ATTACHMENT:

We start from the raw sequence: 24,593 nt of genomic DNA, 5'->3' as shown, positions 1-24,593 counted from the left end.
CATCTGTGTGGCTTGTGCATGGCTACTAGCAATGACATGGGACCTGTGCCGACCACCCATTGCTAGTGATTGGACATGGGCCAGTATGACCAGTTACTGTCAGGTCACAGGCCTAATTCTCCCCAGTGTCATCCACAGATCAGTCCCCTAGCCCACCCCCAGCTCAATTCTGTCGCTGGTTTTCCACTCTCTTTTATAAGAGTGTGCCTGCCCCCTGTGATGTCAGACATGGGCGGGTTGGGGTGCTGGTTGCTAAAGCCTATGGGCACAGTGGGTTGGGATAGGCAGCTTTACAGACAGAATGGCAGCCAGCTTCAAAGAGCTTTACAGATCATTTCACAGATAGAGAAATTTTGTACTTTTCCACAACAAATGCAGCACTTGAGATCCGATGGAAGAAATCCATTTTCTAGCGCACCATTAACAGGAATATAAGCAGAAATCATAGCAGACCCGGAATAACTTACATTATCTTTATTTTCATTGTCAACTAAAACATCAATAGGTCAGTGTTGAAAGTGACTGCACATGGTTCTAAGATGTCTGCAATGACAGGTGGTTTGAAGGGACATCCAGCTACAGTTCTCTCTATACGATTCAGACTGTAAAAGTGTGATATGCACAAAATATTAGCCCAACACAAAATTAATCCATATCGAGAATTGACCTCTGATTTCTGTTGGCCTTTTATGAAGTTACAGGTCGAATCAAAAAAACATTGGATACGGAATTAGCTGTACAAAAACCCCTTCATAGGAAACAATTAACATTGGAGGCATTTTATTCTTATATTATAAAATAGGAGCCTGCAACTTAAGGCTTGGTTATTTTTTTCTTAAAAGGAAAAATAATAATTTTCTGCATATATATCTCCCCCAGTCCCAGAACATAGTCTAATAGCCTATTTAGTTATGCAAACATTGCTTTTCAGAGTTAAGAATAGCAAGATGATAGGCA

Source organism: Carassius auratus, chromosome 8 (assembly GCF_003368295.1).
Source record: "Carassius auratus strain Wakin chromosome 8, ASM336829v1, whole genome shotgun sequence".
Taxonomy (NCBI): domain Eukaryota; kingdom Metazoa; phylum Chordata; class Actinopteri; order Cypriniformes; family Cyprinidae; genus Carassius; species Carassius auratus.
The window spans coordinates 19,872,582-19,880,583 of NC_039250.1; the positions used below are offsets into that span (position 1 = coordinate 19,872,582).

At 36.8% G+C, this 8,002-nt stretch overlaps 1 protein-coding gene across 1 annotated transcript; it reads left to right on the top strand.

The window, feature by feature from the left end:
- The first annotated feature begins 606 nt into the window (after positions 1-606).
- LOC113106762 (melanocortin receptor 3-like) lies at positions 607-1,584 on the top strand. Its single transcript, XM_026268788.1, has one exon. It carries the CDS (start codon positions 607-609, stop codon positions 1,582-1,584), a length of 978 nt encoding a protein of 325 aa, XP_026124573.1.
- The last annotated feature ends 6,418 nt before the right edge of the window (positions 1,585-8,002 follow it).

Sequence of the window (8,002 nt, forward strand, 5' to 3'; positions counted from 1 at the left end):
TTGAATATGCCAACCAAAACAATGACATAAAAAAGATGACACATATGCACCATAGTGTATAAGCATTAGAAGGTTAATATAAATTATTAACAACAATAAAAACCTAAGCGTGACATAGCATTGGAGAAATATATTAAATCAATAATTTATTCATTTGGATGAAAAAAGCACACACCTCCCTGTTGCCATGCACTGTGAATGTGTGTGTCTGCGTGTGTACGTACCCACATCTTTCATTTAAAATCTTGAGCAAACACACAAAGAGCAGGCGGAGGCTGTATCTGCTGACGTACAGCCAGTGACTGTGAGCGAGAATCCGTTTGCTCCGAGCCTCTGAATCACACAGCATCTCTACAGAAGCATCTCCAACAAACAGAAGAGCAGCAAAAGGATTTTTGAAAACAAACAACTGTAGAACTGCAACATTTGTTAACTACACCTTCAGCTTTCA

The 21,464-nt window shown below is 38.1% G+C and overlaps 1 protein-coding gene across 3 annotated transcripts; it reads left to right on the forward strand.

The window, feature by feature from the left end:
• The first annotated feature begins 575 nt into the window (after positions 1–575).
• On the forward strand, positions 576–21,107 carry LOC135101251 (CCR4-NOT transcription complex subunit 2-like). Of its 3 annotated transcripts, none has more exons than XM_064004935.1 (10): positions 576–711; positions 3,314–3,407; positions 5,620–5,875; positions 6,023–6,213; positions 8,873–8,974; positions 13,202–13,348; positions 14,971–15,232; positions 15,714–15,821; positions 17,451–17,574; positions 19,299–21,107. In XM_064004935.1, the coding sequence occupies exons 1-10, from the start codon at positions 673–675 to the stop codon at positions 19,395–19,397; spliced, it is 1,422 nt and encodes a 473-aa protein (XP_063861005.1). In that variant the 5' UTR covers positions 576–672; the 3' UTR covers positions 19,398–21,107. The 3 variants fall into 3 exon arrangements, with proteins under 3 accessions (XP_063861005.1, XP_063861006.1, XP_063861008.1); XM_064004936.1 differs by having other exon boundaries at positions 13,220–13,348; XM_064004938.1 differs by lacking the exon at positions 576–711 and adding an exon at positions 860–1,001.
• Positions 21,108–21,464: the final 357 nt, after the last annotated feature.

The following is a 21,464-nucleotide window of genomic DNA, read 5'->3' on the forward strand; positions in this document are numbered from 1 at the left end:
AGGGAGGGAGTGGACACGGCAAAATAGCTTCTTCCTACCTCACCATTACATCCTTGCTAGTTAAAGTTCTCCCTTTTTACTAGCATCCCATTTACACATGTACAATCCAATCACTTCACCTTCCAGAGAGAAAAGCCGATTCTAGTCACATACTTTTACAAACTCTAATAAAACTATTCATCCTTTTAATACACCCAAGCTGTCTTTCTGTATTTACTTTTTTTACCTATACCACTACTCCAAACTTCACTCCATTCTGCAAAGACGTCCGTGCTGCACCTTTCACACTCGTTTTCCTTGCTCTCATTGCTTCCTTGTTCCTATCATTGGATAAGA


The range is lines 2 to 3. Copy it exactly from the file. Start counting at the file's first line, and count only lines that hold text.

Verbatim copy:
CATCTGTGTGGCTTGTGCATGGCTACTAGCAATGACATGGGACCTGTGCCGACCACCCATTGCTAGTGATTGGACATGGGCCAGTATGACCAGTTACTGTCAGGTCACAGGCCTAATTCTCCCCAGTGTCATCCACAGATCAGTCCCCTAGCCCACCCCCAGCTCAATTCTGTCGCTGGTTTTCCACTCTCTTTTATAAGAGTGTGCCTGCCCCCTGTGATGTCAGACATGGGCGGGTTGGGGTGCTGGTTGCTAAAGCCTATGGGCACAGTGGGTTGGGATAGGCAGCTTTACAGACAGAATGGCAGCCAGCTTCAAAGAGCTTTACAGATCATTTCACAGATAGAGAAATTTTGTACTTTTCCACAACAAATGCAGCACTTGAGATCCGATGGAAGAAATCCATTTTCTAGCGCACCATTAACAGGAATATAAGCAGAAATCATAGCAGACCCGGAATAACTTACATTATCTTTATTTTCATTGTCAACTAAAACATCAATAGGTCAGTGTTGAAAGTGACTGCACATGGTTCTAAGATGTCTGCAATGACAGGTGGTTTGAAGGGACATCCAGCTACAGTTCTCTCTATACGATTCAGACTGTAAAAGTGTGATATGCACAAAATATTAGCCCAACACAAAATTAATCCATATCGAGAATTGACCTCTGATTTCTGTTGGCCTTTTATGAAGTTACAGGTCGAATCAAAAAAACATTGGATACGGAATTAGCTGTACAAAAACCCCTTCATAGGAAACAATTAACATTGGAGGCATTTTATTCTTATATTATAAAATAGGAGCCTGCAACTTAAGGCTTGGTTATTTTTTTCTTAAAAGGAAAAATAATAATTTTCTGCATATATATCTCCCCCAGTCCCAGAACATAGTCTAATAGCCTATTTAGTTATGCAAACATTGCTTTTCAGAGTTAAGAATAGCAAGATGATAGGCA

Source organism: Carassius auratus, chromosome 8 (assembly GCF_003368295.1).